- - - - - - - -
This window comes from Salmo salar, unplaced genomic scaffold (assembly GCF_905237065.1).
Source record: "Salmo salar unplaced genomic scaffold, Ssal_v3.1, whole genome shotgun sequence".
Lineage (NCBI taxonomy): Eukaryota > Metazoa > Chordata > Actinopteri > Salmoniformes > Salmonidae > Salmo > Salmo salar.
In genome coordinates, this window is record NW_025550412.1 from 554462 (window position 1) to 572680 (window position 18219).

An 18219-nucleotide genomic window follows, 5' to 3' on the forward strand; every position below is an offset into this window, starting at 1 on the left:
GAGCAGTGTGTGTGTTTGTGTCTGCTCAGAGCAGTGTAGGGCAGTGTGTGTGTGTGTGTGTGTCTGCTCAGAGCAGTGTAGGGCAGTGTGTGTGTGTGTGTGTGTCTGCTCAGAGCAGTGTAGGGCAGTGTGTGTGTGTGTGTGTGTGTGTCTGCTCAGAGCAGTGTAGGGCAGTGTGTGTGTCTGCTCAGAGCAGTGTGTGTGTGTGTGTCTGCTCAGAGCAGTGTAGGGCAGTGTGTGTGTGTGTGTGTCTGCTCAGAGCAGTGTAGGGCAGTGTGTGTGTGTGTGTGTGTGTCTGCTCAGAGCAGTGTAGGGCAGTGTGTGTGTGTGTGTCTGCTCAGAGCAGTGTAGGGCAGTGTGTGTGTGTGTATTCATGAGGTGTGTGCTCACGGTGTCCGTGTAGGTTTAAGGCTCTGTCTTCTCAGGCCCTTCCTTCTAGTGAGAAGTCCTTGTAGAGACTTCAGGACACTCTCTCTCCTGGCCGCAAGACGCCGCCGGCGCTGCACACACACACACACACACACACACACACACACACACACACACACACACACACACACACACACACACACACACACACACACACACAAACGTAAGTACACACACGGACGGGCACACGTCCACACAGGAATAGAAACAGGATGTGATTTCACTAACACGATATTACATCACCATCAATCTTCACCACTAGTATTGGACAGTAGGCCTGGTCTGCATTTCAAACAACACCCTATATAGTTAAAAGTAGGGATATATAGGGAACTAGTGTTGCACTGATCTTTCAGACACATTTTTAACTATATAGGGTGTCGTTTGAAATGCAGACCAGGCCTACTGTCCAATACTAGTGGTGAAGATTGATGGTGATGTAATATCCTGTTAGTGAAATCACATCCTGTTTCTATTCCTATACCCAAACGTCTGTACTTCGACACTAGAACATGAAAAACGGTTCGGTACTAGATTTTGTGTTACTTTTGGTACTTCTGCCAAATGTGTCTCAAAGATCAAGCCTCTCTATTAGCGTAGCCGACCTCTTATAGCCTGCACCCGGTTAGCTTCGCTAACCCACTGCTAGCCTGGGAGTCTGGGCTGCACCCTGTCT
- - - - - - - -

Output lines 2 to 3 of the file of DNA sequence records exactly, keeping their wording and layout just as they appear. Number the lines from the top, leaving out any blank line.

Source record: "Salmo salar unplaced genomic scaffold, Ssal_v3.1, whole genome shotgun sequence".
Lineage (NCBI taxonomy): Eukaryota > Metazoa > Chordata > Actinopteri > Salmoniformes > Salmonidae > Salmo > Salmo salar.